By Yinka Adegoke and Nadia DamouniThe imminent sale of storied music company EMI Group represents the culmination of a years-long vision quest for one mogul and a bittersweet defeat for another.
Capping a six-year long pursuit, sources said Warner Music Group Chairman Edgar Bronfman Jr. appears set to win the auction for the recorded music side of EMI, allowing his tumultuous run at Warner Music to end on a victorious note.
Bronfman relinquished his CEO role at Warner Music after Len Blavatnik's Access Industries bought the label for $3.3 billion this summer and moved upstairs to the chairman's office with the sole purpose of completing a deal for EMI.
It is widely presumed that he will leave Warner Music after closing the EMI deal.
Sources said BMG Music Rights, a joint venture between private equity firm KKR and German media giant Bertelsmann, is the frontrunner to win EMI's large and lucrative publishing operation.
Bandier built EMI's song publishing unit from nothing into the music industry's premiere operation over 18 years before being eased out of the company in 2007. He joined Sony/ATV that same year with ambitions to eventually buy the division he led for nearly two decades.
Citigroup seized control of EMI in February after its previous private equity owner, Terra Firma, defaulted on loans owed to the investment bank. The default forced Citigroup to write down the debt it held in EMI by nearly $2 billion.
The investment bank is understood to be seeking a $4 billion valuation for EMI, or roughly $2.5 billion less than Terra Firma paid for the company just four years ago. But after receiving lowball bids for the entire company, sources said Citigroup decided to sell EMI's recorded music and song publishing units separately to maximize its return.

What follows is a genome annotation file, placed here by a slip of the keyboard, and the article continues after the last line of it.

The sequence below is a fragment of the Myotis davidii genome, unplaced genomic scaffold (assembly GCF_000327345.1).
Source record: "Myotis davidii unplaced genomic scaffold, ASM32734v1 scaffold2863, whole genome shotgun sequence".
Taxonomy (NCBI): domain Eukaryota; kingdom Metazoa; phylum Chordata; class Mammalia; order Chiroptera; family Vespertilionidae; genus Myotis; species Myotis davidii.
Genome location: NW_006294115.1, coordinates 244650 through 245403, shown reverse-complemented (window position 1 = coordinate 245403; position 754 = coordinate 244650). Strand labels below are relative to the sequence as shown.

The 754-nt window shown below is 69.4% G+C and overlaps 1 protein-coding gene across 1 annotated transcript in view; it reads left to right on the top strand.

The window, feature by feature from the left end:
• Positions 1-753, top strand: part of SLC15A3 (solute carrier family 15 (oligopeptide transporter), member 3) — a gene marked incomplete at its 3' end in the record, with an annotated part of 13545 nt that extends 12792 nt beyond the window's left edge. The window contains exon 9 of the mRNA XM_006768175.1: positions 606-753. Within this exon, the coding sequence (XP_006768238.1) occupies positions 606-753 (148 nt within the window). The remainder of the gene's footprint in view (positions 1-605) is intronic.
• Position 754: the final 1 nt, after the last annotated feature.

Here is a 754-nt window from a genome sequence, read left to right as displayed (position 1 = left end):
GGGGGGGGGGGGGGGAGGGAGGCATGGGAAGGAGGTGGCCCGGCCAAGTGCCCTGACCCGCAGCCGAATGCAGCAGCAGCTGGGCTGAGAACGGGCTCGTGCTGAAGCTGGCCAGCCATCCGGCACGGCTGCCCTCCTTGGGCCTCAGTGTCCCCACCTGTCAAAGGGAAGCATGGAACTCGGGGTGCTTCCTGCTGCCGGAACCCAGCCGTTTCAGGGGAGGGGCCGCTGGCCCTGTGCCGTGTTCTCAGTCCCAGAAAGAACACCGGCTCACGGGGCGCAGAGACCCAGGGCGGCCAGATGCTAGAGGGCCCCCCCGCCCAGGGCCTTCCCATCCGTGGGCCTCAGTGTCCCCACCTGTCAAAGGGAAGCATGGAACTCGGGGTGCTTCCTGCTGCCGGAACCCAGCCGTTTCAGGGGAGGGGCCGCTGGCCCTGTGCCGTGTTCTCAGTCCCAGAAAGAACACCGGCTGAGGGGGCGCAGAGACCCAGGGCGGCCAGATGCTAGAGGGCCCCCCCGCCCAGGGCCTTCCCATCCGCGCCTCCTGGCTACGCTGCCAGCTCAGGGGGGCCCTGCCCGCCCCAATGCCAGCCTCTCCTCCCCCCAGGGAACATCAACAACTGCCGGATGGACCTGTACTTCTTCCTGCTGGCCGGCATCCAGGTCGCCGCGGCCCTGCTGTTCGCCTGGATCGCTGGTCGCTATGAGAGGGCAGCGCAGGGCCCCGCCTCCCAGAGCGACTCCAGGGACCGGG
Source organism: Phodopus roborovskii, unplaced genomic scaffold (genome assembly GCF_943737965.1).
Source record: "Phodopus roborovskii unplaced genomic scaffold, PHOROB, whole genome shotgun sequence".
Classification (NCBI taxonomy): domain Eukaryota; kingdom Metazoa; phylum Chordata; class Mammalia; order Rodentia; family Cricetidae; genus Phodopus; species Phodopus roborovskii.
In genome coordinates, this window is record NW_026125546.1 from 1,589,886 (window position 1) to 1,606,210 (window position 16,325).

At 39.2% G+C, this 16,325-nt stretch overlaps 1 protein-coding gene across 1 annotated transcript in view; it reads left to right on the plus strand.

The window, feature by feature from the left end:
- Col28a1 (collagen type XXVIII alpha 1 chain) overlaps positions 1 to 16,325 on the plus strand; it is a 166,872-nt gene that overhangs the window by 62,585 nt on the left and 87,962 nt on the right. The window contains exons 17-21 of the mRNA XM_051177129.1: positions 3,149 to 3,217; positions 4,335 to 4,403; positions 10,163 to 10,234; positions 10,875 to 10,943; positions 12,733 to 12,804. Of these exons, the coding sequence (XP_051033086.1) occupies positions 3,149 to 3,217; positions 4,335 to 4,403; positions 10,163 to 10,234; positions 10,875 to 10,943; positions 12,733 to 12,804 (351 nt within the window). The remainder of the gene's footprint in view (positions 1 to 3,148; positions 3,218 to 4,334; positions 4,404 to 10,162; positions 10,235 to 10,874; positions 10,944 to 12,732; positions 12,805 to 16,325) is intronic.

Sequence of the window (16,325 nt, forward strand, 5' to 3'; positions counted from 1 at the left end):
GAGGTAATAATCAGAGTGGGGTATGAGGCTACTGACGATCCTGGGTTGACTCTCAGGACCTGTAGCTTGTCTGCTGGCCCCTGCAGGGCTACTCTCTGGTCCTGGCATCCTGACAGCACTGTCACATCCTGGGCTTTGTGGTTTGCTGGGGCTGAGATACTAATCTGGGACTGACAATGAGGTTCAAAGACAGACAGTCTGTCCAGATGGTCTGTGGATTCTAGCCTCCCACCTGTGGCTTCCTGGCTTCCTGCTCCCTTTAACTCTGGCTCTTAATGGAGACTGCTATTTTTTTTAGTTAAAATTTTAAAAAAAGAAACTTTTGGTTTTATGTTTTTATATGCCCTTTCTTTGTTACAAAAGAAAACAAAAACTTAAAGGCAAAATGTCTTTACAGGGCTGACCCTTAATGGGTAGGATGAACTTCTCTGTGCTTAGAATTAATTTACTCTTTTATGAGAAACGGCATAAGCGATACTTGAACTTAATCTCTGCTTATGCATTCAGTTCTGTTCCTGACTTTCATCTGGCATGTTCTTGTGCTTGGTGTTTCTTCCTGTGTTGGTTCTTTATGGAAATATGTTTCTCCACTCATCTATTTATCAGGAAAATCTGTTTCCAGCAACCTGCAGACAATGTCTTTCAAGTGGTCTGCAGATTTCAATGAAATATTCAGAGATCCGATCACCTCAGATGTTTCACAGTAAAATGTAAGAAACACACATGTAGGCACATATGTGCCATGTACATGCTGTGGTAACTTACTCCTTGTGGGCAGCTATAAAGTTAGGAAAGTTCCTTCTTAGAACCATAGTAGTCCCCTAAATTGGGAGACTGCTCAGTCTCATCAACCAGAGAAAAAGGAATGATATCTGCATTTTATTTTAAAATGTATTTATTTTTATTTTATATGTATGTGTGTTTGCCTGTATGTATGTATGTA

A deal is expected as early as Friday, but could be delayed into early next week, these sources said.
An EMI representative declined comment. Representatives for all the bidders mentioned also declined comment.
Warner Music moved into the pole position for EMI's recorded music division after Vivendi SA's Universal Music Group, the world's largest record label, dropped out of the auction this week, sources said. While both labels bid roughly $1.5 billion for the unit, which counts the Beastie Boys, Coldplay and Katy Perry among its stable of artists, Universal Music balked at assuming EMI's pension liabilities.
According to sources with knowledge of the auction process, BMG and Sony/ATV each bid more than $2 billion for EMI's publishing operation, which owns the rights to more than 1.3 million songs ranging from the iconic hit "New York, New York" to Adele's recent smash "Rolling In The Deep."
These people said that BMG's bid was advantaged because of its simpler financing structure through KKR. Sony/ATV's bid relies on debt financing from UBS and equity from Abu Dhabi firm Mubdala and private equity firm Blackstone Group.
Moreover, Sony/ATV's bid has been hampered by bureaucracy in dealing with the Sony board, allowing BMG to act more nimbly, the sources said.
BRONFMAN AND BANDIER
Bronfman, the billionaire heir of the Seagram's beverage fortune, has been trying to buy EMI for years, but control issues always stood in the way of a deal. Neither he, nor the management of EMI, could ever come to terms with being bought by or ceding control to the other because of pride and legacy.
Before Terra Firma bought EMI, for instance, Bronfman submitted escalating bids for EMI, but then-CEO Eric Nicoli so loathed the idea of selling to Bronfman that he ran into the arms of the private equity firm. The fact that Bronfman plans to leave Warner Music after the EMI deal is complete is rich with irony since it means that he won't get a chance to actually run the asset he has coveted for so long.
The outcome of the publishing division sale meanwhile features a protege trumping his mentor.
EMI Group CEO Roger Faxon, who long served as Bandier's chief lieutenant, has aligned himself with BMG and could stay on to run the business, sources said. While former and current associates of both men said their relationship is marked by mutual respect, Faxon realized that Sony/ATV winning EMI's publishing division meant that he would be out of a job.
The fact that he found a way to potentially save himself by aligning with BMG is certain to irk the cigar-chomping Bandier, who one person close to the transaction said "views Faxon as a caretaker for the asset that he built."
(Reporting by Yinka Adegoke and Nadia Damouni; Writing by Peter Lauria. Editing by Robert MacMillan)